13 Reasons Why your Job Emails are Going into Spam
We all know that email marketing is still among the top ROI-generating channels. But, do you know that email has an inbox placement rate of about 85%? Isn’t that pretty amazing – it surely is! But, still that means roughly one out of every five emails you send will never reach to your subscribers’ inbox – isn’t that awful? I bet it is! And, it’s even worse if you are a job site – as we have seen for them the inbox placement rate is even lower.
Now the question is to how to make sure your emails land into your target’s inbox?
Well, to do that you first need to find out why your emails are landing in your recipients’ spam folder. As you can’t solve a problem without first finding out what the problem actually is.
Here’s why your Job Emails are going into Spam [ 11 Factors Explained ]
We just introduced to you to a basic version of why emails in general land into spam. But let’s look at all of these factors in detail so your job alert emails can avoid getting flagged and get stopped from going to spam.
Reason # 1. You Are Not Targeting the Right Audience
The email ids that you send emails to should be the most relevant people. i.e, these people should be the ones who actually want to receive emails from you. This segment should ensure that you are getting very high engagement from the start of your warmup process. The targeting of the audience can be done generally the following order of preference:
- Opens and clicks from your mailing in the past 30 days.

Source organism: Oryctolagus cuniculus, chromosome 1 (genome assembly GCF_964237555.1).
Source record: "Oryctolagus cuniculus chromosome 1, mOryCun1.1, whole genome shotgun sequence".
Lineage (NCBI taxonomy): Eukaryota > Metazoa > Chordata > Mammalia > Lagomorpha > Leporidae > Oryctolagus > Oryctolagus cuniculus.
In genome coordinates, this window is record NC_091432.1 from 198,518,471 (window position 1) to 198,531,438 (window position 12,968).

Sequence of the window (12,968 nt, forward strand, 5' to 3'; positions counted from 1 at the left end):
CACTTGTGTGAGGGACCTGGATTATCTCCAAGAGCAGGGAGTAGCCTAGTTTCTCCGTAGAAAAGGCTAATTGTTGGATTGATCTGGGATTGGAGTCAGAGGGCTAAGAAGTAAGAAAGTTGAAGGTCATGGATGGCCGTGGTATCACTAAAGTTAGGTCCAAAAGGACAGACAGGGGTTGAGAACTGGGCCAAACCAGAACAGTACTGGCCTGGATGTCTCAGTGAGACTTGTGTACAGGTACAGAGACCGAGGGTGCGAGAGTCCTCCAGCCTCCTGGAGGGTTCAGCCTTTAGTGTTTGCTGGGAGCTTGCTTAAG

- Latest registered / subscriber users for the past 30 days.
- Latest transacted users for the past 30 days.
- The rest of the database for the past 6 months, collected with permission from users.
Several segments can be done based on users, as they can be targeted according to their preference of products/information. The entire blacklisted data from the previous vendor needs to be provided to the new one for blacklisting at their end so as not to target these users.
Example: If a candidate has received a job offer from your site and you are aware that they have taken the position, instead of sending the same job alert emails you can take surveys or give send best practices for best performance at their new job.
Reason # 2. You Don’t Use Double Opt-in
The 1st rule of email marketing is to get permission to email. Never buy a list of email addresses or send emails to people who haven’t subscribed to your website, otherwise, you risk violating the CAN-SPAM Act and may be subject to penalties of up to $16,000.
To get permission, you’ll need an opt-in method for your subscribers that makes it perfectly clear that your visitors are subscribing to your email list. You can look out for single as well as double opt-in based on your preferences.
There are so many ways double opt-in vs. single opt-in affect your response rates.
- Anyone can add any email to your list (including a spam trap) if you use single opt-in
- Many ESPs use separate servers to send emails to double opt-in and single opt-in subscribers – the double opt-in servers tend to have a better reputation and deliverability
- Double opt-in subscribers have shown more interest in getting emails from you.
Reason # 3. You Don’t Switch up Your Email Template